FSIN Chief’s Agenda To Focus On Bridge-Building

Monday, November 02, 2009 at 12:37



The new chief of the FSIN wants to appeal to all people in the province to work together.


Chief Guy Lonechild met with reporters this morning to outline his plans for the first 200 days on the job.


Lonechild says treaty implementation will be the focus.

At the same time, he says there will be more respectful relationships than there have been in the past.


“The mandate that was given to us is to start building bridges, and that’s significantly different. Gone are the days of pointing the finger and the blame. The need here is to start building that understanding of the true spirit and intent of our treaties. We know that treaties have not been implemented to the full extent required to First Nations people in this province,” he says.


Lonechild touched on many issues — for example, he wants to meet with officials at the First Nations University of Canada ,as well as the students’ association, to look at separating education and politics.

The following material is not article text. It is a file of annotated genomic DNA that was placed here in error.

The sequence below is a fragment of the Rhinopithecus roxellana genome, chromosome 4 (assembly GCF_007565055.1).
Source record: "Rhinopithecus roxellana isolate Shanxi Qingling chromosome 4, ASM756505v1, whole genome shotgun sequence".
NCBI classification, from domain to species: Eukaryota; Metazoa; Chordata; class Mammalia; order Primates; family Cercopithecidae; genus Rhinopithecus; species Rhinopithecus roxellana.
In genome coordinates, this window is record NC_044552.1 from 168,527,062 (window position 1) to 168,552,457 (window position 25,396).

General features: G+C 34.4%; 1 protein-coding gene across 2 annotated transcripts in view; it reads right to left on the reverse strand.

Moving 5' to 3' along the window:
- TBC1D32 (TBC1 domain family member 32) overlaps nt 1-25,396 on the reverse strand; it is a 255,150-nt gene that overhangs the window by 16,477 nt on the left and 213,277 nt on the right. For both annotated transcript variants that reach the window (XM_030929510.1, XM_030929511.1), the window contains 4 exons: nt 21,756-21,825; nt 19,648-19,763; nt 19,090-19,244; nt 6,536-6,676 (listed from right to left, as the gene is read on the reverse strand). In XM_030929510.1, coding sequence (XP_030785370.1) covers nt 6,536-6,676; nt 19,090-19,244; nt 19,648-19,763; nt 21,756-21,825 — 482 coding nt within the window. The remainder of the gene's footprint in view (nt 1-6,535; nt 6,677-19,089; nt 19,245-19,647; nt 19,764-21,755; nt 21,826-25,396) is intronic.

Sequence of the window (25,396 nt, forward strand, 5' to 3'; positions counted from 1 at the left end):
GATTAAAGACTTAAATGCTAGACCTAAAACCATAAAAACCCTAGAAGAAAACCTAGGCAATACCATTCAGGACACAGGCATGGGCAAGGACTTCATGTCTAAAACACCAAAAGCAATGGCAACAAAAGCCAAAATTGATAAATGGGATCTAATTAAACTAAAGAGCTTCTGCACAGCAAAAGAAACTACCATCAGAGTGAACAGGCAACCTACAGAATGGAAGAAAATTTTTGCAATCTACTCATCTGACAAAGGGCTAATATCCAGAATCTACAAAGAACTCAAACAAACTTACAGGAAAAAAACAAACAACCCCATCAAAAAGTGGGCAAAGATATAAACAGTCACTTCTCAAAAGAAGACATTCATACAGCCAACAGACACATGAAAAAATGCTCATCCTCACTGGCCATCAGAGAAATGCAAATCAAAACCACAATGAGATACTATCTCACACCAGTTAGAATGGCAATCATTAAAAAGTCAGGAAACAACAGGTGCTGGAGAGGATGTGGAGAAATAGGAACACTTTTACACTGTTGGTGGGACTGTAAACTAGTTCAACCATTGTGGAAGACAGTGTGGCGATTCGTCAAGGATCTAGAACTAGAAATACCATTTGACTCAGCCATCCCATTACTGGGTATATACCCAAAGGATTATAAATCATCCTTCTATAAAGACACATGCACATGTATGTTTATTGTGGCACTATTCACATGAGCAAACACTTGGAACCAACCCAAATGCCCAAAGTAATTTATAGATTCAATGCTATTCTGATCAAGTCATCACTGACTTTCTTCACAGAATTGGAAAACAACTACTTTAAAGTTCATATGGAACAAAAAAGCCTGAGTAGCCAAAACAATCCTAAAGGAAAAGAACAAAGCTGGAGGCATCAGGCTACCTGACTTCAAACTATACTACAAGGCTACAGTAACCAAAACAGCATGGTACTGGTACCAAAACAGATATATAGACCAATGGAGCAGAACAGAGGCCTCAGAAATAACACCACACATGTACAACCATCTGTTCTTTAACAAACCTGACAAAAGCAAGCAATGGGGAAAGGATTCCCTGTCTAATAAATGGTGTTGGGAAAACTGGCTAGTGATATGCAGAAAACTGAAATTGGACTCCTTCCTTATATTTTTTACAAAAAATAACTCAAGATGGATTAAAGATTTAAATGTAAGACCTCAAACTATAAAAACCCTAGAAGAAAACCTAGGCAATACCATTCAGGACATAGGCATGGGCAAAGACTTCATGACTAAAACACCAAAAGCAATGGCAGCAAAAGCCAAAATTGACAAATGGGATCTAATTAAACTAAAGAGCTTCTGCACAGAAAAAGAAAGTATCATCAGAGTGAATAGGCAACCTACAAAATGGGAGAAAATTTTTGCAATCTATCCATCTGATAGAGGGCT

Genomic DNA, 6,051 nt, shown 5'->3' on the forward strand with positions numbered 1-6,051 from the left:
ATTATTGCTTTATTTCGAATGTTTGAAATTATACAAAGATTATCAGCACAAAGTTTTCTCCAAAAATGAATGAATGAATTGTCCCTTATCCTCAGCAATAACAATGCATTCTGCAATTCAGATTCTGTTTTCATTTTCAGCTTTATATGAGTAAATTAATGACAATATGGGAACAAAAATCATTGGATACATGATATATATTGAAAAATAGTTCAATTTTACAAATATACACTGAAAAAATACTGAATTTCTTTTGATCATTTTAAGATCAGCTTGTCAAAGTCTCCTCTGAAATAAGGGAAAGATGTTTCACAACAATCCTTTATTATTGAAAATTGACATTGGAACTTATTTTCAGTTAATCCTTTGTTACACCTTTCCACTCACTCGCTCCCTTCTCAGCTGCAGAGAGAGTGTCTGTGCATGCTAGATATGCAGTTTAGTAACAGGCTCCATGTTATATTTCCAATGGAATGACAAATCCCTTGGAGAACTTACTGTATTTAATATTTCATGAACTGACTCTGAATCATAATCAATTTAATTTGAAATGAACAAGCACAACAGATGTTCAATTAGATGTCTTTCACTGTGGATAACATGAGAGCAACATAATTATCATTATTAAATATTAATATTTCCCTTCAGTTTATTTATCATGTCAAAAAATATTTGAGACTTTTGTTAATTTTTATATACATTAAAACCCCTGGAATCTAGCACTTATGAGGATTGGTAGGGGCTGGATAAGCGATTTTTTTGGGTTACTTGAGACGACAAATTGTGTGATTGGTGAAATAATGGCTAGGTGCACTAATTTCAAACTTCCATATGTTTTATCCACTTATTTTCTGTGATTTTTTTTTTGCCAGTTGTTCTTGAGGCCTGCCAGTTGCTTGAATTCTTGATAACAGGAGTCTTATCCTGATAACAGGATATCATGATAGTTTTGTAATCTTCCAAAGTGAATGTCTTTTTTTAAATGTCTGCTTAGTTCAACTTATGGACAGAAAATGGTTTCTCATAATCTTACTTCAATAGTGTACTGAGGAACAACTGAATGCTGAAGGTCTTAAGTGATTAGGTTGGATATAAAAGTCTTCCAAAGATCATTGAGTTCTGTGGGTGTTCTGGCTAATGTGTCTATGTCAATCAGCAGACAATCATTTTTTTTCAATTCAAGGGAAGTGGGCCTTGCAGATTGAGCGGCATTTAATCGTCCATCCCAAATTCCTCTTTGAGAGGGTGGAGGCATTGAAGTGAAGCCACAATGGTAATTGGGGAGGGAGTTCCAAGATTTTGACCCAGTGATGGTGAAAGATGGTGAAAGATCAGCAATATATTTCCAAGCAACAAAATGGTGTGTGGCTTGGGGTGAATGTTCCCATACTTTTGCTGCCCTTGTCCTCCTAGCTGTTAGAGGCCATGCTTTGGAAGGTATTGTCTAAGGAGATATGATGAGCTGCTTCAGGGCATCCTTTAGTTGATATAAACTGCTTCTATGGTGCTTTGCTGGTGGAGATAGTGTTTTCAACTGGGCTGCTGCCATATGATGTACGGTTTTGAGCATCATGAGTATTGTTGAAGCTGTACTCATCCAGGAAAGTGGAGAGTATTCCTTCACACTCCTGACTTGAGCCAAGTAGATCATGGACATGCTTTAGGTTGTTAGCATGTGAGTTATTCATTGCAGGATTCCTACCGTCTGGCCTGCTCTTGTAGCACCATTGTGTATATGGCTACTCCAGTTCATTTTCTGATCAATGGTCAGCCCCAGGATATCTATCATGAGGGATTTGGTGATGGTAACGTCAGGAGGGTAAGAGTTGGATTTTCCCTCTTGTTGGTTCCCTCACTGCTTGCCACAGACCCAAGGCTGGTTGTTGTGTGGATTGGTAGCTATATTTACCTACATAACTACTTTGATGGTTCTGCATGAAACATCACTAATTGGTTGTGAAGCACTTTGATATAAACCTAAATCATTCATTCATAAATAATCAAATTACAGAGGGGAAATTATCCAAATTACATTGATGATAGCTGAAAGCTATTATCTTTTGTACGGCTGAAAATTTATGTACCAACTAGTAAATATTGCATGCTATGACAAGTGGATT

He also hopes to meet with Indian Affairs Minister Chuck Strahl next week to discuss the McIvor case and citizenship implications.


Lonechild says at the next assembly, which will likely be in February, he wants to talk to the chiefs about electing a woman chief as Saskatchewan’s regional chief to the Assemby of First Nations, which is an issue he campaigned on.


Meanwhile, the outgoing FSIN chief says he’s enjoying relaxing and not having to be anywhere.


Lawrence Joseph says he is taking a bit of a break from politics, but doesn’t plan to retire any time soon.


He says since losing the election last week, he has been approached by people suggesting he run for provincial or federal politics, or even for national chief of the Assembly of First Nations.


Joseph thinks the new chief, Guy Lonechild, will do a good job if he doesn’t forget First Nations spirituality,

and if he isn’t always too friendly with other governments, because he says governments aren’t necessarily there to just address the needs of First Nations people, but rather to focus on the needs of an entire province or country.


“We’ve got a lot of work to do, and I think Chief Lonechild — if he has the right people around him, with the right attitudes and with the right purpose — he’s going to be one of our greatest young leaders that we ever produced in Saskatchewan,” he says.


Joseph says an accomplishment he’s proud of from his term as chief is getting the FSIN out of near bankruptcy, and out of INAC’s remedial management plan.


He says he ran again because he wanted to finish work on citizenship, which he sees as a major issue facing First Nations people right now.